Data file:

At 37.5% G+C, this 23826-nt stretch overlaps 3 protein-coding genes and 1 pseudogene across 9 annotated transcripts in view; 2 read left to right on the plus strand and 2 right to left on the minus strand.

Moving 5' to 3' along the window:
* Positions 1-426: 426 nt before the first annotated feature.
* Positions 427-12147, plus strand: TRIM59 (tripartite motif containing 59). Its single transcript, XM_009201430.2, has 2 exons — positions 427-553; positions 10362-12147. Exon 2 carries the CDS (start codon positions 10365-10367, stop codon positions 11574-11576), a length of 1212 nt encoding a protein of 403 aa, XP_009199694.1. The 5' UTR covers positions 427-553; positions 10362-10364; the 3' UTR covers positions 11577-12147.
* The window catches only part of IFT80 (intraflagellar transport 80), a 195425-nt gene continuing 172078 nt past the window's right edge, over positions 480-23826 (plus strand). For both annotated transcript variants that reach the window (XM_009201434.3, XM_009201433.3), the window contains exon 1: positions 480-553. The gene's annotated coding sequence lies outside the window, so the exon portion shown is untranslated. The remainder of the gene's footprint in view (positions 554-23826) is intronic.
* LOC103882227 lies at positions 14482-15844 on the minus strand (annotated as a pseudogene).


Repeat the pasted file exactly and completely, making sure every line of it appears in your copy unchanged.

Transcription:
At 37.5% G+C, this 23826-nt stretch overlaps 3 protein-coding genes and 1 pseudogene across 9 annotated transcripts in view; 2 read left to right on the plus strand and 2 right to left on the minus strand.

Moving 5' to 3' along the window:
* Positions 1-426: 426 nt before the first annotated feature.
* Positions 427-12147, plus strand: TRIM59 (tripartite motif containing 59). Its single transcript, XM_009201430.2, has 2 exons — positions 427-553; positions 10362-12147. Exon 2 carries the CDS (start codon positions 10365-10367, stop codon positions 11574-11576), a length of 1212 nt encoding a protein of 403 aa, XP_009199694.1. The 5' UTR covers positions 427-553; positions 10362-10364; the 3' UTR covers positions 11577-12147.
* The window catches only part of IFT80 (intraflagellar transport 80), a 195425-nt gene continuing 172078 nt past the window's right edge, over positions 480-23826 (plus strand). For both annotated transcript variants that reach the window (XM_009201434.3, XM_009201433.3), the window contains exon 1: positions 480-553. The gene's annotated coding sequence lies outside the window, so the exon portion shown is untranslated. The remainder of the gene's footprint in view (positions 554-23826) is intronic.
* LOC103882227 lies at positions 14482-15844 on the minus strand (annotated as a pseudogene).